The clock is ticking on TikTok after the US Commerce Department issued an order that will ban downloads of the wildly popular app starting Sunday, citing national security concerns.
The Friday order will see Apple and Google blocked from offering the Chinese-owned social media platform on their app stores, meaning that TikTok will not be able to add to its 100 million-strong US user base beginning Sept. 20.
TikTok will not be removed from phones that already have the software downloaded, but there will be no way for the app to receive software updates.
The order will also remove another popular Chinese-owned app, WeChat, from the app stores.
But President Trump could rescind the order before then if TikTok parent ByteDance can finalize a deal to make California-based Oracle its technology partner in the US, the Reuters reported, citing three unnamed officials.
“Today’s actions prove once again that President Trump will do everything in his power to guarantee our national security and protect Americans from the threats of the Chinese Communist Party,” Commerce Secretary Wilbur Ross said in a statement.
“At the president’s direction, we have taken significant action to combat China’s malicious collection of American citizens’ personal data, while promoting our national values, democratic rules-based norms, and aggressive enforcement of US laws and regulations.”
TikTok has aggressively denied that it has ever shared data with the China’s authoritarian government, and has said that it would not do so if asked.
The move comes more than a month after President Trump signed an executive order requiring TikTok parent company ByteDance to sell its US operations to a “very American company” or see the app banned.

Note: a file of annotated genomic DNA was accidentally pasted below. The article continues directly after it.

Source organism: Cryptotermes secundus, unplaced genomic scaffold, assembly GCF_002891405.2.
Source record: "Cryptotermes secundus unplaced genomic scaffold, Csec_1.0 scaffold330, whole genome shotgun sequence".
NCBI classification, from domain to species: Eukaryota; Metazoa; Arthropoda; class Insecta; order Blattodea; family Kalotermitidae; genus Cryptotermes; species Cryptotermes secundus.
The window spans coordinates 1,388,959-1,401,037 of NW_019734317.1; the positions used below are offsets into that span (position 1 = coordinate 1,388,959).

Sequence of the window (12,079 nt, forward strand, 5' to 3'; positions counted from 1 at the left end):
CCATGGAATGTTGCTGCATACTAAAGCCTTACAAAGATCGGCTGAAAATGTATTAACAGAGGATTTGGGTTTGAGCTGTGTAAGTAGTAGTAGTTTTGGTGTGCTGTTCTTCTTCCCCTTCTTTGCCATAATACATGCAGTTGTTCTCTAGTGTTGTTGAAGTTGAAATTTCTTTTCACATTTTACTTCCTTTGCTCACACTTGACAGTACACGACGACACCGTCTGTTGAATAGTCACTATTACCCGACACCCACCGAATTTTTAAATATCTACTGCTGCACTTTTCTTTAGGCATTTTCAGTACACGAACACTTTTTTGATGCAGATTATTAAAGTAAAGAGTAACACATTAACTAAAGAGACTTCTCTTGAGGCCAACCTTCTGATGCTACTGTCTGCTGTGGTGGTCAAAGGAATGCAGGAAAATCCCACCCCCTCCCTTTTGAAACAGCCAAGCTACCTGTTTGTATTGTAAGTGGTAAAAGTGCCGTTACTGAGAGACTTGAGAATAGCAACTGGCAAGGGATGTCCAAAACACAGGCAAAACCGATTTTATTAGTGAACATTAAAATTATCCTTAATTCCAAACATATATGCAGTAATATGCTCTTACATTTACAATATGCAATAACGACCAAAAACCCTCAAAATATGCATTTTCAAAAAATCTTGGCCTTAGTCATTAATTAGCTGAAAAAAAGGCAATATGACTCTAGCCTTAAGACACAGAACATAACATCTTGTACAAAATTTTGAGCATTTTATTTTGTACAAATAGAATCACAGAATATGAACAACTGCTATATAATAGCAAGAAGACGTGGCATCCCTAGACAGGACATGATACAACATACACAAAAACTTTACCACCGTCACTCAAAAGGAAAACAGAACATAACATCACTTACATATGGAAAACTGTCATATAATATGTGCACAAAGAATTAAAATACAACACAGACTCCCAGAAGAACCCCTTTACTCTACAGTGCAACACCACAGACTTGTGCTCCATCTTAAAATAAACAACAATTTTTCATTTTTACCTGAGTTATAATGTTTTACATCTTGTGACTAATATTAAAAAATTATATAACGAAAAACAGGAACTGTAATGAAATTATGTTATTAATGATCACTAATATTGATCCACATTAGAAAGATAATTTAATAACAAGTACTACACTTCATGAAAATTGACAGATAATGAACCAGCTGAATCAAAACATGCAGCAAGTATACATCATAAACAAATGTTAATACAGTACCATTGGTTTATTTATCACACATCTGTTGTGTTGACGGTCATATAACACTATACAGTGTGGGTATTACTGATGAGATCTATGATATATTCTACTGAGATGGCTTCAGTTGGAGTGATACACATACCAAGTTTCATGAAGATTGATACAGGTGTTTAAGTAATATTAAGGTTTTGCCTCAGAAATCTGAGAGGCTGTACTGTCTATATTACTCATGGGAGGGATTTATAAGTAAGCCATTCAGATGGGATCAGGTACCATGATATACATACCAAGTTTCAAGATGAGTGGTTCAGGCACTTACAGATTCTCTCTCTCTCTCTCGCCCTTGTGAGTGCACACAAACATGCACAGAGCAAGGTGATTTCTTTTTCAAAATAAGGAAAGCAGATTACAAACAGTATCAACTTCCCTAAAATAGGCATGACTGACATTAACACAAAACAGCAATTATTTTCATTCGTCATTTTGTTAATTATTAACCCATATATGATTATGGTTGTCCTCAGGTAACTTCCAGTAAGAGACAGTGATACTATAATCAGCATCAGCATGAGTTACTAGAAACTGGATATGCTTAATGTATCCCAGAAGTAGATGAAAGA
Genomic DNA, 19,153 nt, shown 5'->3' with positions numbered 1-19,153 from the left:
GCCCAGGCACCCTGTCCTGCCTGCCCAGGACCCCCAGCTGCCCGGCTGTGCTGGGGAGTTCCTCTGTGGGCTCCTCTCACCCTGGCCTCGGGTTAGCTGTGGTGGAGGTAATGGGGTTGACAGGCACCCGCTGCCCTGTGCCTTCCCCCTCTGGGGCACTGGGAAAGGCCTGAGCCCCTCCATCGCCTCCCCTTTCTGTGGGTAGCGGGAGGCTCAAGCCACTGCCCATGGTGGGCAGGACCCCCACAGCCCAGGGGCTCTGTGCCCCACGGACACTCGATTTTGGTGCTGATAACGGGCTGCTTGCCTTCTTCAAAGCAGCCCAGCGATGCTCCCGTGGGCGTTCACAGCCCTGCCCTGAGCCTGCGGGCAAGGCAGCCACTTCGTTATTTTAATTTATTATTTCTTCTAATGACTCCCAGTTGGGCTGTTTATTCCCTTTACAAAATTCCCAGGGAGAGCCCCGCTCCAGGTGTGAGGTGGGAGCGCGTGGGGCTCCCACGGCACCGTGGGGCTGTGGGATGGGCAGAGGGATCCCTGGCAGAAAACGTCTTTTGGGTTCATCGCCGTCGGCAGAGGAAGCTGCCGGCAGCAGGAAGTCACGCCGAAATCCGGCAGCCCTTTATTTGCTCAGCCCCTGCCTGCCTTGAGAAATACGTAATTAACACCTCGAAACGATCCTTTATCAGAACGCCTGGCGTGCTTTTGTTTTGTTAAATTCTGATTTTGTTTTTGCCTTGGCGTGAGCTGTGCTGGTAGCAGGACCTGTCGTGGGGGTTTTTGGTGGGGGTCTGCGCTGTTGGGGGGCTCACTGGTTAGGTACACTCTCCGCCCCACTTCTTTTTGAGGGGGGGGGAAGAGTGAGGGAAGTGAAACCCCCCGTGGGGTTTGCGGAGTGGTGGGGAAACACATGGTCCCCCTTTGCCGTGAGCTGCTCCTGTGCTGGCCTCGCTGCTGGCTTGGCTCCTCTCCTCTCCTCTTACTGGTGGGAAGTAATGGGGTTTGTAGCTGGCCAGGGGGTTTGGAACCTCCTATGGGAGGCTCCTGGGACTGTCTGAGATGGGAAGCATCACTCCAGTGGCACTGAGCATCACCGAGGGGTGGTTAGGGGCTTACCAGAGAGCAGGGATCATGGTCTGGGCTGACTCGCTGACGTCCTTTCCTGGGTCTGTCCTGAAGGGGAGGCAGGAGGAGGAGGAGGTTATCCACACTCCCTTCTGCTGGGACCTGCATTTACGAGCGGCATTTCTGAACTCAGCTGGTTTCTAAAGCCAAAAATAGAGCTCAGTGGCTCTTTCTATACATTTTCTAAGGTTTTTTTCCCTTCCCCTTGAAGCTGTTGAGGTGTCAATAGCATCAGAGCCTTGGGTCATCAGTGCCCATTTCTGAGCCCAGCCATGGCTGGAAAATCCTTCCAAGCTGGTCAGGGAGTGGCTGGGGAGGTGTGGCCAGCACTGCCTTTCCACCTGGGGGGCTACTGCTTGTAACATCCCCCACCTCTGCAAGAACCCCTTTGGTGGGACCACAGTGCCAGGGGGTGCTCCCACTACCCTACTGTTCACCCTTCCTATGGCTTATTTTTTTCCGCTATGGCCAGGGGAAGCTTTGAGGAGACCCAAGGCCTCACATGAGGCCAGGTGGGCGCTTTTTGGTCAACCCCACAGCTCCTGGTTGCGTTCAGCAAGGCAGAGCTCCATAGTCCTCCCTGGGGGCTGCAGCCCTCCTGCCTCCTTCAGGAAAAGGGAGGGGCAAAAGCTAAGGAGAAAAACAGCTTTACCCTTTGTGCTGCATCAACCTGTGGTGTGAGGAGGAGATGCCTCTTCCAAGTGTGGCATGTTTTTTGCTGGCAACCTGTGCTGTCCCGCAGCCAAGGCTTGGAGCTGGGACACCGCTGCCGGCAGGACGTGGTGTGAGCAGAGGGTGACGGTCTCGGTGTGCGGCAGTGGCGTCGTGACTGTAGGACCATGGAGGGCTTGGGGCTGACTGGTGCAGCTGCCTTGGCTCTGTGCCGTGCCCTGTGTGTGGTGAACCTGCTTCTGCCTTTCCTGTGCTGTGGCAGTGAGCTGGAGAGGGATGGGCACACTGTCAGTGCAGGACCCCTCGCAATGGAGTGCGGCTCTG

TikTok this week came to terms with California tech giant Oracle — headed by billionaire Trump supporter Larry Ellison — in a deal that would see the cloud computing company take a 20 percent stake. Walmart would also partnering with Oracle under the proposed deal, which is still being examined by White House officials.
In a proposed deal that could take the company public under the name TikTok Global, the company’s board would be mostly US directors, including a US security expert, and it would have an American CEO, according to Reuters. Meanwhile, Beijing-based ByteDance — whose ties to the Communist Party have raised concerns among US politicians about possible cyberspying — would end up with a stake of about 40 percent.
President Trump — who on Wednesday reiterated that he wanted majority domestic ownership of TikTok’s US business — was set to make a decision on Friday, according to CNBC.
It is not yet clear if Trump will approve the deal, according to the report, and he has received conflicting advice from different advisers, including Secretary of State Mike Pompeo and son-in-law Jared Kushner.
“I’m not prepared to sign off on anything,” Trump said this week. “I have to see the deal. We need security, especially after what we’ve seen with respect to China and what’s going on.”Like most social networks, TikTok collects user data and moderates users’ posts. It grabs users’ locations and messages and tracks what they watch to figure out how best to target ads to them.
Similar concerns apply to US-based social networks such as Facebook and Twitter, but Chinese ownership adds an extra wrinkle because the Chinese government could order companies to help it gather intelligence.
TikTok says it does not store US user data in China and that it would not give user data to the government. But experts say the Chinese government can get any information it wants from companies there.